Bulls Star Unlikely to Meet Goals This Season: Report

Lonzo Ball, Chicago Bulls

Getty Lonzo Ball #2 of the Chicago Bulls waits.

The Chicago Bulls’ quiet summer in terms of free agency and trades means they don’t have many questions. We know who the top guys are and, for the most part, we know the bench rotation save for who comes in when on a given night.

Their biggest, and perhaps only question mark may not have an answer, or, at least not one that satisfies anyone.

That is when will Lonzo Ball return?

The answer was supposed to be 6-to-8 weeks but we are well beyond that timeline and looking at his absence extending into the regular season. While the Bulls have to sort out who will start in his absence, they might also want to consider what this injury could mean for Ball’s long-term outlook.


Ball May ‘Never’ Be the Same

K.C. Johnson of NBC Sports Chicago writes that Ball’s status is one of the biggest questions this team faces with the season drawing nearer. He reiterates his previous reporting that Ball is experiencing intermittent pain during his rehabilitation. This is the same issue that caused him to pause his comeback during the season and remain that way through his exit interview.

“Ball has visited specialists to try to get to the bottom of intermittent, yet persistent, discomfort in his left knee,” reports Johnson. “He has rehabilitated. He has rested. And while progress has occurred, it hasn’t been linear. Ball’s situation is fluid.”

The only updates from the team have been that his knee is “structurally sound” and they “hope” to get him back sooner than later.

Johnson adds the lack of a concrete timeline is because they don’t know when Ball will return.

Well, in an entry for The Times of Northwest Indiana, sports medicine columnist John Doherty disputes their claim.

“Bulls fans should wonder the same about one joint higher for guard Lonzo Ball. Two weeks ago, ESPN reported he “is expected to miss training camp and doubtful for the start of the regular season because of lingering pain and discomfort following meniscus surgery on his left knee in January.”

ESPN’s source insisted, though, that the knee is “structurally sound.”

Well, not really. It can’t be. A torn piece of meniscal cartilage was repaired — for the second time. So, it is no longer pristine. The major ligaments may still be intact but the knee will never be the same.”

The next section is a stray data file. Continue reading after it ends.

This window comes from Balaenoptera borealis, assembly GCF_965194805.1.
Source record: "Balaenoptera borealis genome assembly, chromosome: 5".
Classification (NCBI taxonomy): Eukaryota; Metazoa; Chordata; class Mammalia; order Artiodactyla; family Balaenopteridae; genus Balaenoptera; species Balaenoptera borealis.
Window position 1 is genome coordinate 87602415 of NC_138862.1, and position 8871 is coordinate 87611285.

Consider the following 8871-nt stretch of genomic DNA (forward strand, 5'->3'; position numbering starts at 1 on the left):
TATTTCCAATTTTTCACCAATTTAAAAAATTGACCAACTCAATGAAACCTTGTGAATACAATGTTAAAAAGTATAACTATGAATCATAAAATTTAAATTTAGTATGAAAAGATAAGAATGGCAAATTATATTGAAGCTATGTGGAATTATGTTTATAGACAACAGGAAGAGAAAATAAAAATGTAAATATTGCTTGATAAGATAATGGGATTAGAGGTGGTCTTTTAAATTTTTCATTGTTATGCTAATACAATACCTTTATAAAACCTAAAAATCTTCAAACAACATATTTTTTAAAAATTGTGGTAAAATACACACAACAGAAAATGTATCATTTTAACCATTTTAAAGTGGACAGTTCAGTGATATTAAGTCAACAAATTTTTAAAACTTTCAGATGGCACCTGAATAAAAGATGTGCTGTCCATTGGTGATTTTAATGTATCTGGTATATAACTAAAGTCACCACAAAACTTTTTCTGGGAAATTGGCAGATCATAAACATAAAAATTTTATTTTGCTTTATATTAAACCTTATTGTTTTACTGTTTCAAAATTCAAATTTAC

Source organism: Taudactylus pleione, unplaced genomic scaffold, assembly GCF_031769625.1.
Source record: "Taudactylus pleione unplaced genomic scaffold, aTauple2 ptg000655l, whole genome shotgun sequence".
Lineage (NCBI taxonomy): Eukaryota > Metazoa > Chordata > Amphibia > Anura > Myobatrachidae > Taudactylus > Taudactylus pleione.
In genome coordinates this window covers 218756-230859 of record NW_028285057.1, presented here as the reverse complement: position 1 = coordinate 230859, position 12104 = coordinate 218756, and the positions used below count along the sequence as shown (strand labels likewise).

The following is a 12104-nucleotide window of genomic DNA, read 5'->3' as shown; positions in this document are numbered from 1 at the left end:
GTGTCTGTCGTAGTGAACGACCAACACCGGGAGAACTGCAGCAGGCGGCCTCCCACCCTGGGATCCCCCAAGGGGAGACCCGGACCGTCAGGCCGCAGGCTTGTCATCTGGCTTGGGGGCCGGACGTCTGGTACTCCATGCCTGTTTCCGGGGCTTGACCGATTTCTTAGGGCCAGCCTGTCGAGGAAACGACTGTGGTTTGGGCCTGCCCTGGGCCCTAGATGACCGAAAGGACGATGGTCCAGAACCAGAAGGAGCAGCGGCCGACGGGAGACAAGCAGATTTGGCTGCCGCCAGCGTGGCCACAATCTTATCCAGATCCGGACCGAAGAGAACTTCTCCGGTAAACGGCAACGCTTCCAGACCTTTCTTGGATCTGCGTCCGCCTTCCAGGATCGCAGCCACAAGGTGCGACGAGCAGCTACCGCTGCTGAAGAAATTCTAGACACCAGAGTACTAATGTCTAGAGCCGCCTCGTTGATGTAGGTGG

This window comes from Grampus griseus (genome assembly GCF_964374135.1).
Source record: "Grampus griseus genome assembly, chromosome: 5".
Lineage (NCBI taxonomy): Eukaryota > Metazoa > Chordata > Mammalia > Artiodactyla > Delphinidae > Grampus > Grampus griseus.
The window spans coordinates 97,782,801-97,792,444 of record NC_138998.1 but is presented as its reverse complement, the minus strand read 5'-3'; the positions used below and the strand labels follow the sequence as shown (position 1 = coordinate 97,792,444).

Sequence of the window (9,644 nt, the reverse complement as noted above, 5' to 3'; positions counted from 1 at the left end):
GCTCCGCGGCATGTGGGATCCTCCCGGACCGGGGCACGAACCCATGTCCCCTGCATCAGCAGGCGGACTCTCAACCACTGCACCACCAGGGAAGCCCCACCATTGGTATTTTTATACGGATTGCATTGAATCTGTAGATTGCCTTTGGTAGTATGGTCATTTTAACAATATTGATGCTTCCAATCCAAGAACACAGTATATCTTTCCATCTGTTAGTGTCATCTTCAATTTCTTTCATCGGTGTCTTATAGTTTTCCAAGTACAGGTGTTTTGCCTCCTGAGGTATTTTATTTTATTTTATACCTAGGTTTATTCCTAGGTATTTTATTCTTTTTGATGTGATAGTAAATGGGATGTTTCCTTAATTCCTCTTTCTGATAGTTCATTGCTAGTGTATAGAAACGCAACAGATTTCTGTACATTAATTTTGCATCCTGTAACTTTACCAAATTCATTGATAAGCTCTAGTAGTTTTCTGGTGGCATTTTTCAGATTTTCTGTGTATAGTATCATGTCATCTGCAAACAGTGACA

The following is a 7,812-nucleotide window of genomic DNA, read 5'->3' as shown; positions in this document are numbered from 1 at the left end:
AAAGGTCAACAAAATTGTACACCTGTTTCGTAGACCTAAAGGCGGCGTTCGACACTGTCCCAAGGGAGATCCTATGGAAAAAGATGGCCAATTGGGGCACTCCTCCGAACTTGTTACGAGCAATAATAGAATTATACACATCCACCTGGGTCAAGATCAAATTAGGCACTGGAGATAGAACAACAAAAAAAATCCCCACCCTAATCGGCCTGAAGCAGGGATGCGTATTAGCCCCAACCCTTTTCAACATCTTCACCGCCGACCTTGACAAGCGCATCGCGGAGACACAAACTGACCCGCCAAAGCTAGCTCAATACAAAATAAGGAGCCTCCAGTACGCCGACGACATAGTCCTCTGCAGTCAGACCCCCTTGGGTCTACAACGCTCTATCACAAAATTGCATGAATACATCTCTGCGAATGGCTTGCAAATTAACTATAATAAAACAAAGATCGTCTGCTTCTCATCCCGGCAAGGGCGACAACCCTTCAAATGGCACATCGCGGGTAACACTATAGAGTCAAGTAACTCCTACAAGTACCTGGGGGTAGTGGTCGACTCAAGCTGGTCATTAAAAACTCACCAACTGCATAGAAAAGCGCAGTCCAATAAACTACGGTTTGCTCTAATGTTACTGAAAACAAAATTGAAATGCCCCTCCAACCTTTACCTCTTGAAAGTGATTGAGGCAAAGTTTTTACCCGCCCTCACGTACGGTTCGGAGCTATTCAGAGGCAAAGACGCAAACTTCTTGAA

Doherty goes on to describe the differences in timelines between a meniscus removal – which Ball’s father, LaVar Ball, says he insisted upon the first time in 2018 – and a repair.

The former has a recovery time of about 4-to-6 weeks while the latter 4-to-6 months.


Ball’s Future Outlook Grim

“Ball may very well recover to the point that he is able to resume playing. But, as is clearly the case with [Dak] Prescott and the Cowboys, Ball and the Bulls should expect intermittent issues to persist as long as he continues playing.”

The Bulls gave Ball a four-year, $80 million contract in a sign-and-trade that ultimately also cost them a second-round pick.

His impact on this team when healthy has been well-noted.

It would be a shame if the Bulls had to make further contingency plans outside of free agent addition Goran Dragic, veteran Alex Caruso, and Ayo Dosunmu for the 24-year-old in the event he is never able to make 60-plus appearances again. And, according to Doherty, things are more likely to get worse before they get better.

“Regardless of the many medical advances recently made in the treatment of sports-related injuries, there is still no miracle cure for those that damage joint cartilage. When they occur, premature degenerative arthritis almost always follows.”

This would be close to a worst-case scenario for the Bulls who would be hard-pressed to replace the defense, passing, and three-point shot-making that Ball brings even if they had more time than this offseason.

Limited draft capital and tradeable contracts mean they need for Doherty’s from-a-distance assessment to be off and for Ball to make a full recovery.


Ball’s Goal Unlikely

As Johnson notes, Ball said he wanted to get healthy with a goal of playing in all 82 regular season games next year. Johnson declares that goal to be unlikely and it likely didn’t take this injury to reach that conclusion.

Not only were there just five players to achieve that last season, but Ball has averaged 50.4 appearances in his five-year NBA career.

At this point, Bulls fans will likely just take a return date but this issue just won’t go away.

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